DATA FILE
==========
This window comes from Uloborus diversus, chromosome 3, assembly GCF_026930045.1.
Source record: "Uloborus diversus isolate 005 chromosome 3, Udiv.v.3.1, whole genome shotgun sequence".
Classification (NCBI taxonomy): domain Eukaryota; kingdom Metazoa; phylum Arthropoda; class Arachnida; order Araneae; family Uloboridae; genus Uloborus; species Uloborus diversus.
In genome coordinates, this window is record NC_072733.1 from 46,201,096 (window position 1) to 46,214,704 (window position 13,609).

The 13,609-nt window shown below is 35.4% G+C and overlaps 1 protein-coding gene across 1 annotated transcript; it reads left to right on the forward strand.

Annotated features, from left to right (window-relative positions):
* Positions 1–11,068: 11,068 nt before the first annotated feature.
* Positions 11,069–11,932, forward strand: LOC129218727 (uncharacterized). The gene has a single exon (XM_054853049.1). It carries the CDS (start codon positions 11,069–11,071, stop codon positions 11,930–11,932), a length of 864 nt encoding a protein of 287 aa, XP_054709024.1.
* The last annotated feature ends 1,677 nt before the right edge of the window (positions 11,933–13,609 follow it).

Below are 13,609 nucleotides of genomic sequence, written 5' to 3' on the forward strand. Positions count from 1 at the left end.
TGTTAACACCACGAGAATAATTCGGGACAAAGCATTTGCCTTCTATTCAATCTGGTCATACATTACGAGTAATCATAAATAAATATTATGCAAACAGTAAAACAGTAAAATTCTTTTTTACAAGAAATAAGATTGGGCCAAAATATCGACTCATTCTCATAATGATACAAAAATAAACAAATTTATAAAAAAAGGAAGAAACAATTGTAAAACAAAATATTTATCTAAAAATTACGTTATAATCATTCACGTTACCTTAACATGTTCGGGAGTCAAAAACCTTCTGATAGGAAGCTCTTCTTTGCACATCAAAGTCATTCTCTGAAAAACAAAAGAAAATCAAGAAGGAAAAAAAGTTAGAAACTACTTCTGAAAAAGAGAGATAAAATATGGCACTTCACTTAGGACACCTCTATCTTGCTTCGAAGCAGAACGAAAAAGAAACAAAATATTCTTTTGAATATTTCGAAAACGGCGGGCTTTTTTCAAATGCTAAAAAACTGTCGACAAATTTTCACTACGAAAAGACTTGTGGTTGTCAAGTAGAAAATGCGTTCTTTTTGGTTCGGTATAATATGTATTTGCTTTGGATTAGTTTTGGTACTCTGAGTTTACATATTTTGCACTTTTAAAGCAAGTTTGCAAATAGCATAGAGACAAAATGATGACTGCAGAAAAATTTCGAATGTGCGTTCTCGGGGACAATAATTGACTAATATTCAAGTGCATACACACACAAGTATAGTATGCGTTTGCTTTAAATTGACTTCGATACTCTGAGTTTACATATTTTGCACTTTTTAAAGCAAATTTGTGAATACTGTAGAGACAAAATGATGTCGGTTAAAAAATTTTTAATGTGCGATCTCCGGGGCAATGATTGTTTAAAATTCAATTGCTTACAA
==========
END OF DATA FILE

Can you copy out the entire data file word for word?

This window comes from Uloborus diversus, chromosome 3, assembly GCF_026930045.1.
Source record: "Uloborus diversus isolate 005 chromosome 3, Udiv.v.3.1, whole genome shotgun sequence".
Classification (NCBI taxonomy): domain Eukaryota; kingdom Metazoa; phylum Arthropoda; class Arachnida; order Araneae; family Uloboridae; genus Uloborus; species Uloborus diversus.
In genome coordinates, this window is record NC_072733.1 from 46,201,096 (window position 1) to 46,214,704 (window position 13,609).

The 13,609-nt window shown below is 35.4% G+C and overlaps 1 protein-coding gene across 1 annotated transcript; it reads left to right on the forward strand.

Annotated features, from left to right (window-relative positions):
* Positions 1–11,068: 11,068 nt before the first annotated feature.
* Positions 11,069–11,932, forward strand: LOC129218727 (uncharacterized). The gene has a single exon (XM_054853049.1). It carries the CDS (start codon positions 11,069–11,071, stop codon positions 11,930–11,932), a length of 864 nt encoding a protein of 287 aa, XP_054709024.1.
* The last annotated feature ends 1,677 nt before the right edge of the window (positions 11,933–13,609 follow it).

Below are 13,609 nucleotides of genomic sequence, written 5' to 3' on the forward strand. Positions count from 1 at the left end.
TGTTAACACCACGAGAATAATTCGGGACAAAGCATTTGCCTTCTATTCAATCTGGTCATACATTACGAGTAATCATAAATAAATATTATGCAAACAGTAAAACAGTAAAATTCTTTTTTACAAGAAATAAGATTGGGCCAAAATATCGACTCATTCTCATAATGATACAAAAATAAACAAATTTATAAAAAAAGGAAGAAACAATTGTAAAACAAAATATTTATCTAAAAATTACGTTATAATCATTCACGTTACCTTAACATGTTCGGGAGTCAAAAACCTTCTGATAGGAAGCTCTTCTTTGCACATCAAAGTCATTCTCTGAAAAACAAAAGAAAATCAAGAAGGAAAAAAAGTTAGAAACTACTTCTGAAAAAGAGAGATAAAATATGGCACTTCACTTAGGACACCTCTATCTTGCTTCGAAGCAGAACGAAAAAGAAACAAAATATTCTTTTGAATATTTCGAAAACGGCGGGCTTTTTTCAAATGCTAAAAAACTGTCGACAAATTTTCACTACGAAAAGACTTGTGGTTGTCAAGTAGAAAATGCGTTCTTTTTGGTTCGGTATAATATGTATTTGCTTTGGATTAGTTTTGGTACTCTGAGTTTACATATTTTGCACTTTTAAAGCAAGTTTGCAAATAGCATAGAGACAAAATGATGACTGCAGAAAAATTTCGAATGTGCGTTCTCGGGGACAATAATTGACTAATATTCAAGTGCATACACACACAAGTATAGTATGCGTTTGCTTTAAATTGACTTCGATACTCTGAGTTTACATATTTTGCACTTTTTAAAGCAAATTTGTGAATACTGTAGAGACAAAATGATGTCGGTTAAAAAATTTTTAATGTGCGATCTCCGGGGCAATGATTGTTTAAAATTCAATTGCTTACAA